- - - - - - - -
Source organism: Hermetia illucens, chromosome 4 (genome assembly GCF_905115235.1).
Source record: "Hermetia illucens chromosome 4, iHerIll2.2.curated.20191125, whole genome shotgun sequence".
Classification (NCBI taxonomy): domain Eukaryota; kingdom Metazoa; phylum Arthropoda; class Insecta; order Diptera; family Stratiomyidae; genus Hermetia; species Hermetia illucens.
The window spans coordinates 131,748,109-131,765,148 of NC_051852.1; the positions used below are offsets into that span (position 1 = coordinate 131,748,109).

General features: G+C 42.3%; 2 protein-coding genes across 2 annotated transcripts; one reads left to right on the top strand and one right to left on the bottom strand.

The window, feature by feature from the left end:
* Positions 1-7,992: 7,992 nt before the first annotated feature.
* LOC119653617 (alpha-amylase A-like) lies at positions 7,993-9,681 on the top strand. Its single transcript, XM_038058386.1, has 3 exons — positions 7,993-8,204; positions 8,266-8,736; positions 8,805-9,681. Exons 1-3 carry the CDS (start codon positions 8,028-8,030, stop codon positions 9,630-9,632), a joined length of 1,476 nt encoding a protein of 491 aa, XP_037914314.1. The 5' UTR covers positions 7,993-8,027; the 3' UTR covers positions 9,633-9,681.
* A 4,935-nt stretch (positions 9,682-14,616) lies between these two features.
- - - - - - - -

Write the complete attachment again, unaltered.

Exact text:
Source organism: Hermetia illucens, chromosome 4 (genome assembly GCF_905115235.1).
Source record: "Hermetia illucens chromosome 4, iHerIll2.2.curated.20191125, whole genome shotgun sequence".
Classification (NCBI taxonomy): domain Eukaryota; kingdom Metazoa; phylum Arthropoda; class Insecta; order Diptera; family Stratiomyidae; genus Hermetia; species Hermetia illucens.
The window spans coordinates 131,748,109-131,765,148 of NC_051852.1; the positions used below are offsets into that span (position 1 = coordinate 131,748,109).

General features: G+C 42.3%; 2 protein-coding genes across 2 annotated transcripts; one reads left to right on the top strand and one right to left on the bottom strand.

The window, feature by feature from the left end:
* Positions 1-7,992: 7,992 nt before the first annotated feature.
* LOC119653617 (alpha-amylase A-like) lies at positions 7,993-9,681 on the top strand. Its single transcript, XM_038058386.1, has 3 exons — positions 7,993-8,204; positions 8,266-8,736; positions 8,805-9,681. Exons 1-3 carry the CDS (start codon positions 8,028-8,030, stop codon positions 9,630-9,632), a joined length of 1,476 nt encoding a protein of 491 aa, XP_037914314.1. The 5' UTR covers positions 7,993-8,027; the 3' UTR covers positions 9,633-9,681.
* A 4,935-nt stretch (positions 9,682-14,616) lies between these two features.